This problem gave my son some difficulty yesterday – it is problem #19 from the 2011 AMC 10a
Last night we talked through the problem. The talk took a while, but I was happy to have him slowly see the path to the solution. Here’s his initial look at the problem:
Next we looked at the equation . Solving this equation in integers is a nice lesson in factoring. Unfortunately by working a bit too quickly he goes down a wrong fork for a little bit.
In the last video we found that the original population of the town might have been 484, and it might have changed to 634 and then once more to 784. We had to check if 784 was a perfect square.
Finally, we needed to compute the approximate value (as a percent) of 300 / 484. The final step in this problem is a great exercise in estimating.
So, a really challenging problem, but also a great problem to learn from. We went through it one more time this morning just to make sure that some of the lessons had sunk in.
Kelsey Houston-Edwards is making a series of math videos and the first two are outstanding. We looked at the first one last week:
Sharing Kelsey Houston-Edward’s video with kids
This week’s video is about philosophy and math. A deep subject, for sure, but one which the kids thought was interesting. Here’s the video (and the twitter link so you know when the new videos appear!):
Here’s my older son’s reaction and a few things he thought were interesting:
and here’s what caught my younger son’s eye:
It is so great to see someone doing such an incredible math outreach program. I’m so excited about this video series!
When we first moved into our house we did a couple of fun and large Zometool projects because we didn’t have any furniture 🙂
This week I saw a fun tweet from Eli Lubroff that reminded me of one of those projects:
Here’s a part of that old project 🙂
Today we revisited that old snowman and had the boys talk about each of the Archimedean solids in the shape. This is a fun project – not just because the shapes themselves are cool – but you get a nice opportunity to talk about counting and symmetry. You’ll see in the videos that my older son is a bit more comfortable with the idea, but my younger son seems to catch on by the 3rd video.
Here’s a link to all of the Archimedean solids on Wikipedia:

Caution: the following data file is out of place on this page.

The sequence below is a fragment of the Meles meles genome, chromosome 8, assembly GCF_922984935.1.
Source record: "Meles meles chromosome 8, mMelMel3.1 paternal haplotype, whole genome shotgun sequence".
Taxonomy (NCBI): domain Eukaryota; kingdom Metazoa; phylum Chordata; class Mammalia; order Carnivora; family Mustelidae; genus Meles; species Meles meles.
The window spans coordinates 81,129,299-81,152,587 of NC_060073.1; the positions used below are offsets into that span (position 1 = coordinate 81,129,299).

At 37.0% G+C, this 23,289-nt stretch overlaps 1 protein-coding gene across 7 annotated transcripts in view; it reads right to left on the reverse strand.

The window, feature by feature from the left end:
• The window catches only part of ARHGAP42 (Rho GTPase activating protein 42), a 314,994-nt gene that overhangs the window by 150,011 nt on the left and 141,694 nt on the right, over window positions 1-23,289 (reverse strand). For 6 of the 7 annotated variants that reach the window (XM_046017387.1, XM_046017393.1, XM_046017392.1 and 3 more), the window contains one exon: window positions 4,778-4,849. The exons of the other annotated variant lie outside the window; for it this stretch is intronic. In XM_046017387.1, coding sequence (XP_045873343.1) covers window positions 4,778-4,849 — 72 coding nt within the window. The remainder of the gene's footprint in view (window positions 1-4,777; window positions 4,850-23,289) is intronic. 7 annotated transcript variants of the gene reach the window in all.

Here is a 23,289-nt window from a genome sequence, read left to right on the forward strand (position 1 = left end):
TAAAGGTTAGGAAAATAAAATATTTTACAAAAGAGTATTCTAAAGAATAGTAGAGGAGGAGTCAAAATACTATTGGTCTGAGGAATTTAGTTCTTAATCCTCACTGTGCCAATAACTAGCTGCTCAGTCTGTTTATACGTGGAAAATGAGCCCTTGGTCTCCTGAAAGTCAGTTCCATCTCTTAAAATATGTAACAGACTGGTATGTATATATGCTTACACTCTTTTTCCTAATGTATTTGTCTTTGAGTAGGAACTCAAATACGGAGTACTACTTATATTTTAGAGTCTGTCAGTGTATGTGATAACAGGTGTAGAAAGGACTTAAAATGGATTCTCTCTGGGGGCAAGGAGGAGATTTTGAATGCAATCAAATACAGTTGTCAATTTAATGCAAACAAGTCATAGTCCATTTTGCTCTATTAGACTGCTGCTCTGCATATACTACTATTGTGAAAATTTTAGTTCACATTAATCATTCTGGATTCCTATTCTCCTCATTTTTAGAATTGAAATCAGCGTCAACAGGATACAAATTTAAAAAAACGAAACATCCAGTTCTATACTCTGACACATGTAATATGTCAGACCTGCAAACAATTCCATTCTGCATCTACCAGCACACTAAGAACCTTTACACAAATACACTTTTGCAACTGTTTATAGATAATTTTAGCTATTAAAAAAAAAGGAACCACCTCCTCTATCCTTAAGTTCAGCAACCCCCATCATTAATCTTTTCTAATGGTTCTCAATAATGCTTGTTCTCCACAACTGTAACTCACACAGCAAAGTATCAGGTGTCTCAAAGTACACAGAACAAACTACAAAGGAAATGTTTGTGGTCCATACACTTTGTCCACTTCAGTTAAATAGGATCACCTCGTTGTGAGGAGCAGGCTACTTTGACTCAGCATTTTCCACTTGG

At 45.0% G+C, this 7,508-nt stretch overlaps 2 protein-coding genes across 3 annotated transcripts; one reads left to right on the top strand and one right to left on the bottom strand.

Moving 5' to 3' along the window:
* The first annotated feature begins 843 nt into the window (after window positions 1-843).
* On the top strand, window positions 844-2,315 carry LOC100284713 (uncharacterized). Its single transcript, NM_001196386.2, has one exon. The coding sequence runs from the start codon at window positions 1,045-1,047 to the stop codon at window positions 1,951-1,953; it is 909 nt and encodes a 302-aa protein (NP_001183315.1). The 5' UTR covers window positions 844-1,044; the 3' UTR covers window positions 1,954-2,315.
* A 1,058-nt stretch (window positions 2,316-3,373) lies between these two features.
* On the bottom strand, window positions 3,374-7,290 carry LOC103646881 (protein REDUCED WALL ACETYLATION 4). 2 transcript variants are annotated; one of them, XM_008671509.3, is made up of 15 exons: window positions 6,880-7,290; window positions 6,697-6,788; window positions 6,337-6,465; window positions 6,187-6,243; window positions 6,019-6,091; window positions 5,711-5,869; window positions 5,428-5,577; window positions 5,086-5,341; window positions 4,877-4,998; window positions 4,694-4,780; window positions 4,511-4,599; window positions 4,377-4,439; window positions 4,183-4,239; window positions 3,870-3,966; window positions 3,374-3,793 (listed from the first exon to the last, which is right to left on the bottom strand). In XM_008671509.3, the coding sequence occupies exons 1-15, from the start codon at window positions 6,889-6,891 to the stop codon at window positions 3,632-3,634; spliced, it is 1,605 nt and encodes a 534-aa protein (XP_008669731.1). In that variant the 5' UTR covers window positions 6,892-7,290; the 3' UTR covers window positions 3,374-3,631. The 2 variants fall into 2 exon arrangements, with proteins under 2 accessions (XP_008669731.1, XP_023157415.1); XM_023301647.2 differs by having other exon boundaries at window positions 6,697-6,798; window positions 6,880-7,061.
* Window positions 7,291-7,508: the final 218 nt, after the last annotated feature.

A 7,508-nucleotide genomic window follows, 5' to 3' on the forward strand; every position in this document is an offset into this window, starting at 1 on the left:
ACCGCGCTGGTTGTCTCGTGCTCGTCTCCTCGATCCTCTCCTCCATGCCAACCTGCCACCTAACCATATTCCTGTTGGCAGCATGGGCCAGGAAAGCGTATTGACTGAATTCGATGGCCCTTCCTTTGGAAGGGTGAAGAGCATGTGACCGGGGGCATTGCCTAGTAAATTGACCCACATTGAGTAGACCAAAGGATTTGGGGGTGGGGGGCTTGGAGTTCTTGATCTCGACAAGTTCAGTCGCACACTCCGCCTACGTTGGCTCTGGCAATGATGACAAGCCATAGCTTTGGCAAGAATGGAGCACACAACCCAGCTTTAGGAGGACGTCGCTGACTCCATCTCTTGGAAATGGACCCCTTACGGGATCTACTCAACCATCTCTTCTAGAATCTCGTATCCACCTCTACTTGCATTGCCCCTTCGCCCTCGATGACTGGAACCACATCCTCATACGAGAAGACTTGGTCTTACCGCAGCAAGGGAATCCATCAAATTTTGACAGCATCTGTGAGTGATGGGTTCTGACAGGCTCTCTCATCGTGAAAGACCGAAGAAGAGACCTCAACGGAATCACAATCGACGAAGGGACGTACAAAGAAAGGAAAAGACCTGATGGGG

The Archimedean Solid page on Wikipedia
And here’s our project:
First the bottom of the snowman – the Truncated Icosidodecahedron
Next was the Rhombicosidodecahedron
Next was the Icosidodecahedron
Finally the Archimedean Solid Snowman 🙂 Two years later and he still fits!
Definitely one of my all time favorites and a really fun way to discuss counting and symmetry!
Saw this neat tweet from Jim Propp yesterday:
After playing the game for a just a few minutes I knew that my kids would love it.
Here’s each of their reaction to seeing and playing the game.
My younger son first:
My older son next:
So, definitely a fun little game for kids. They need to be fairly fluent with the arrow keys on the keyboard, but that’s really all that’s required. Definitely some fun puzzles to solve!
I happened to see the Raspberry Pi set below at a store earlier in the week:
Today I showed it to the kids and we played with it for a bit. Here’s their initial reaction:
There wasn’t much to assemble which was nice. We did have some trouble connecting it to my laptop, so we switched to connecting it to our TV. Here’s what the boys had to say after we got it running:
Finally, the kids discovered a few of the games that came loaded on the computer. This squirrel one made them laugh. From start to finish was about an hour – and at least 20 minutes of that was trying and failing to get connected to the laptop.
We’ve only scratched the surface of what was in the kit. I’m excited to have the boys play around with the computer a bit more. It has Mathematica (yay!) and some software for introductory programming like Scratch. Hopefully there will be many more projects to come.
Had a great night with the boys tonight. My older son was working on some old AMC 10 problems and we talked through one that stumped him for his movie:
It was #15 from the 2013 AMC 10a:
Next I spent some time with my younger son. He’s been studying the basics of lines using Art of Problem Solving’s Introduction to Algebra book plus a little bit of Khan Academy (when I’ve been traveling for work). I asked him what he’d learned so far and loved his response. It was a great reminder of the joy of learning new math ideas for the first time:
Saw a fascinating problem and request from Matt Enlow when I was on the road on Thursday:
Everyone always talks about thinking through problem carefully – here’s a great problem and a great opportunity to give some examples of that kind of deep thinking.
Give him some feedback!